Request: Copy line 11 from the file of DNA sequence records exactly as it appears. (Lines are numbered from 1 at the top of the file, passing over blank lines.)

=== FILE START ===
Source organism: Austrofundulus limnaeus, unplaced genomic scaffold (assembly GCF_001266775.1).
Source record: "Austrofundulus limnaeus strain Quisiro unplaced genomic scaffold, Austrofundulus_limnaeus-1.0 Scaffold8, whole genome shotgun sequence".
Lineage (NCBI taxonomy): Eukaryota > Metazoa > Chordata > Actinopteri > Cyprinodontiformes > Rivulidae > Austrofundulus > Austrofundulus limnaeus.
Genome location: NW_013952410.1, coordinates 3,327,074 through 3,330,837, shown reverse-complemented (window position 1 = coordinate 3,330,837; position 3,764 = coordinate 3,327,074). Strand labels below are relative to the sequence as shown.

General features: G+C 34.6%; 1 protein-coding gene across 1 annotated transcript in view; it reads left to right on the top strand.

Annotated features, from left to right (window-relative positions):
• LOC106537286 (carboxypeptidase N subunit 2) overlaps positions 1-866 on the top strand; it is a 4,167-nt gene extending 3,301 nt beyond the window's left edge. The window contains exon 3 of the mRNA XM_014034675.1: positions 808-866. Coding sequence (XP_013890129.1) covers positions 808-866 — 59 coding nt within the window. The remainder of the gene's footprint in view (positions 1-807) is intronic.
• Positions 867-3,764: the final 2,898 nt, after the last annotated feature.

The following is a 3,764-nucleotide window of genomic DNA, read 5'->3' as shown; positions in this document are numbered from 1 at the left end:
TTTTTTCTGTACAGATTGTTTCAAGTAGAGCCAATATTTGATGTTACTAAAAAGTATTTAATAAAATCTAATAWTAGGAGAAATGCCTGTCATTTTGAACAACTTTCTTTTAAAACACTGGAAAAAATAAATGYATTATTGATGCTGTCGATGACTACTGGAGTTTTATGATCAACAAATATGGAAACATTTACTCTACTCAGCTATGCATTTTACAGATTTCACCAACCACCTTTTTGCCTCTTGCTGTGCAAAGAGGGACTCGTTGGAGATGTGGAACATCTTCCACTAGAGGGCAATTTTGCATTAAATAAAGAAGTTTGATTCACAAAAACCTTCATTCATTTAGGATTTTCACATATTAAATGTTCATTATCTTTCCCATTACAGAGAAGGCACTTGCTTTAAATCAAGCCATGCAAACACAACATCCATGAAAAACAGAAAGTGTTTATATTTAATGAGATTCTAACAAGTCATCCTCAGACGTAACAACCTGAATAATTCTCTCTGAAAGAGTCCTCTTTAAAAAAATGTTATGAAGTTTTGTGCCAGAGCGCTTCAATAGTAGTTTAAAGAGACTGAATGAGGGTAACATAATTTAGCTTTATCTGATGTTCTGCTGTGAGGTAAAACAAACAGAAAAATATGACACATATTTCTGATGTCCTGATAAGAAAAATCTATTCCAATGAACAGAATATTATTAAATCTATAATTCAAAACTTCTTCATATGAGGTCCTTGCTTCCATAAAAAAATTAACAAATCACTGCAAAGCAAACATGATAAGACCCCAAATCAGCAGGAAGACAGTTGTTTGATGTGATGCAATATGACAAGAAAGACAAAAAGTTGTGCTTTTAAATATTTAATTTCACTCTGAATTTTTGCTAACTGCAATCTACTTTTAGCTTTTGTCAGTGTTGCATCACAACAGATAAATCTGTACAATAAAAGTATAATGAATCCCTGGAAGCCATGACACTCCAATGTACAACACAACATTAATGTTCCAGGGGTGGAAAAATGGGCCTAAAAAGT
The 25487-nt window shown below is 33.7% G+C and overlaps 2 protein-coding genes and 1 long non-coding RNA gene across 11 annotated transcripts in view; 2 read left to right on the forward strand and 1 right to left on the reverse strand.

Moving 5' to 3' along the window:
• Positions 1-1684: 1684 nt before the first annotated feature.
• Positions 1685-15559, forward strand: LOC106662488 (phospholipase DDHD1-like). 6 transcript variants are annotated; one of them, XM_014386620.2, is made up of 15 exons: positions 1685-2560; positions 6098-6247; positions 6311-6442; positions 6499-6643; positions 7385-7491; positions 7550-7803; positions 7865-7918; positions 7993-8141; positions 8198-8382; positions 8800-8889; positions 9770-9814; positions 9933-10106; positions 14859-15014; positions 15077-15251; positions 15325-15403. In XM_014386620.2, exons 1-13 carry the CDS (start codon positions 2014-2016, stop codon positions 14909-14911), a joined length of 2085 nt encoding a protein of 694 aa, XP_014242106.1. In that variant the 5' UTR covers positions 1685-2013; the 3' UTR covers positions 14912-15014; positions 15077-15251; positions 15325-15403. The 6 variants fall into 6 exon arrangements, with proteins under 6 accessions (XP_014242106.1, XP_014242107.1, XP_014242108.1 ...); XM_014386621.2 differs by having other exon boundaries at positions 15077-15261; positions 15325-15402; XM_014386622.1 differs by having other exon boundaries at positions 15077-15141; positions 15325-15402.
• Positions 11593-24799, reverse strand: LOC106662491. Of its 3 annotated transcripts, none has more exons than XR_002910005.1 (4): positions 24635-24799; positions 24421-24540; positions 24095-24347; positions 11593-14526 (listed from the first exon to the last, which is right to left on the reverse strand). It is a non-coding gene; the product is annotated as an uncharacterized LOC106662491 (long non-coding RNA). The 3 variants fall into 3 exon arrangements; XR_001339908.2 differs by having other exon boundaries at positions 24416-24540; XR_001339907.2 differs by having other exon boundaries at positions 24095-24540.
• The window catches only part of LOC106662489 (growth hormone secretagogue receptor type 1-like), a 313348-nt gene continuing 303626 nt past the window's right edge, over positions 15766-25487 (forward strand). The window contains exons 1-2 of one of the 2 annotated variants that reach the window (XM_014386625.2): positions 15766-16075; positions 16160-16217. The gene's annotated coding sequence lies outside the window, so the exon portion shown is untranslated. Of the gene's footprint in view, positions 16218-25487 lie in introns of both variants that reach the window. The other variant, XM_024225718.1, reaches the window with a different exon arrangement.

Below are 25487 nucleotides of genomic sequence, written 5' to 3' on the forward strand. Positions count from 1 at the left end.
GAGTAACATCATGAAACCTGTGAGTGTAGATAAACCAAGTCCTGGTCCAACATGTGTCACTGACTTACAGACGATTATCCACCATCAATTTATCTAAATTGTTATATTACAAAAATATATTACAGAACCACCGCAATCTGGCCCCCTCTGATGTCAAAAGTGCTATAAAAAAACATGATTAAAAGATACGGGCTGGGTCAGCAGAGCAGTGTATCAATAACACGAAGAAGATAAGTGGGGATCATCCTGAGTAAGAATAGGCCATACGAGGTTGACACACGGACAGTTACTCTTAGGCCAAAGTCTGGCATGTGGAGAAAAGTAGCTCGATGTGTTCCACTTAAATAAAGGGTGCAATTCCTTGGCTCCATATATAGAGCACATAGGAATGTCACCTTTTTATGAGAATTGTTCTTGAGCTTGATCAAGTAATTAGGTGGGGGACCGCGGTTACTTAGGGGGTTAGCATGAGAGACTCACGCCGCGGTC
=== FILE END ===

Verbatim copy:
The 25487-nt window shown below is 33.7% G+C and overlaps 2 protein-coding genes and 1 long non-coding RNA gene across 11 annotated transcripts in view; 2 read left to right on the forward strand and 1 right to left on the reverse strand.